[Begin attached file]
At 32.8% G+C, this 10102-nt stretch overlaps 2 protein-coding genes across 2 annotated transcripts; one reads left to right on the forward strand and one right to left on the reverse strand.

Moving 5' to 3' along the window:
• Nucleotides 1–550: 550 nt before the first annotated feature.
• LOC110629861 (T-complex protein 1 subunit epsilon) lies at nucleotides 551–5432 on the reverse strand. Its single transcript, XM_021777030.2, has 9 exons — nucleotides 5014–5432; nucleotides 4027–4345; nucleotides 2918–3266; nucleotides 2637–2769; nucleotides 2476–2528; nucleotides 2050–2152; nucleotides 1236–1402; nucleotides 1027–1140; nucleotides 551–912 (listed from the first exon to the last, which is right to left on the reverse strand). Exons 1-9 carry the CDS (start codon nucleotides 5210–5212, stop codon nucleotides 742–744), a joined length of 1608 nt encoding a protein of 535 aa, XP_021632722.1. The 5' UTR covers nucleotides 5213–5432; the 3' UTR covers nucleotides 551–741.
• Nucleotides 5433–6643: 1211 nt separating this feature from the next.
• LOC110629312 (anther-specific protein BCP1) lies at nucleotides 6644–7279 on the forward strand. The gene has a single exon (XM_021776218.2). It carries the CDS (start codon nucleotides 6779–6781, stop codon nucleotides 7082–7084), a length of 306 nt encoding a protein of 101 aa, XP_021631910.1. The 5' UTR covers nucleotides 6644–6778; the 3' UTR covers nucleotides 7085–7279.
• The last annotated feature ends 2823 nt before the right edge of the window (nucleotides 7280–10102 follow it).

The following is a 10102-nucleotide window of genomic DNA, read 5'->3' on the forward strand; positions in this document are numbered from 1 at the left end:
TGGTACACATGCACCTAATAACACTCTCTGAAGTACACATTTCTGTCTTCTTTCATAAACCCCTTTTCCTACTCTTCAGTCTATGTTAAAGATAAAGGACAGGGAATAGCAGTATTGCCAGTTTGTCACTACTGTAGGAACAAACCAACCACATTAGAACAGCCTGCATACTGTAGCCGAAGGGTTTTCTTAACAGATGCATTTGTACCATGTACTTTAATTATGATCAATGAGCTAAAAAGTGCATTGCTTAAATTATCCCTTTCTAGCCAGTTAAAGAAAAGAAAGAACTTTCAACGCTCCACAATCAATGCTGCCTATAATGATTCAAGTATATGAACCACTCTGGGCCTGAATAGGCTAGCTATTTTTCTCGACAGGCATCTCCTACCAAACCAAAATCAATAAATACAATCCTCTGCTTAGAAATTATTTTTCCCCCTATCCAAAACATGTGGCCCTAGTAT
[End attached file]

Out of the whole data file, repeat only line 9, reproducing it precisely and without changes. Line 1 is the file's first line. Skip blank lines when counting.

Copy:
TGGTACACATGCACCTAATAACACTCTCTGAAGTACACATTTCTGTCTTCTTTCATAAACCCCTTTTCCTACTCTTCAGTCTATGTTAAAGATAAAGGACAGGGAATAGCAGTATTGCCAGTTTGTCACTACTGTAGGAACAAACCAACCACATTAGAACAGCCTGCATACTGTAGCCGAAGGGTTTTCTTAACAGATGCATTTGTACCATGTACTTTAATTATGATCAATGAGCTAAAAAGTGCATTGCTTAAATTATCCCTTTCTAGCCAGTTAAAGAAAAGAAAGAACTTTCAACGCTCCACAATCAATGCTGCCTATAATGATTCAAGTATATGAACCACTCTGGGCCTGAATAGGCTAGCTATTTTTCTCGACAGGCATCTCCTACCAAACCAAAATCAATAAATACAATCCTCTGCTTAGAAATTATTTTTCCCCCTATCCAAAACATGTGGCCCTAGTAT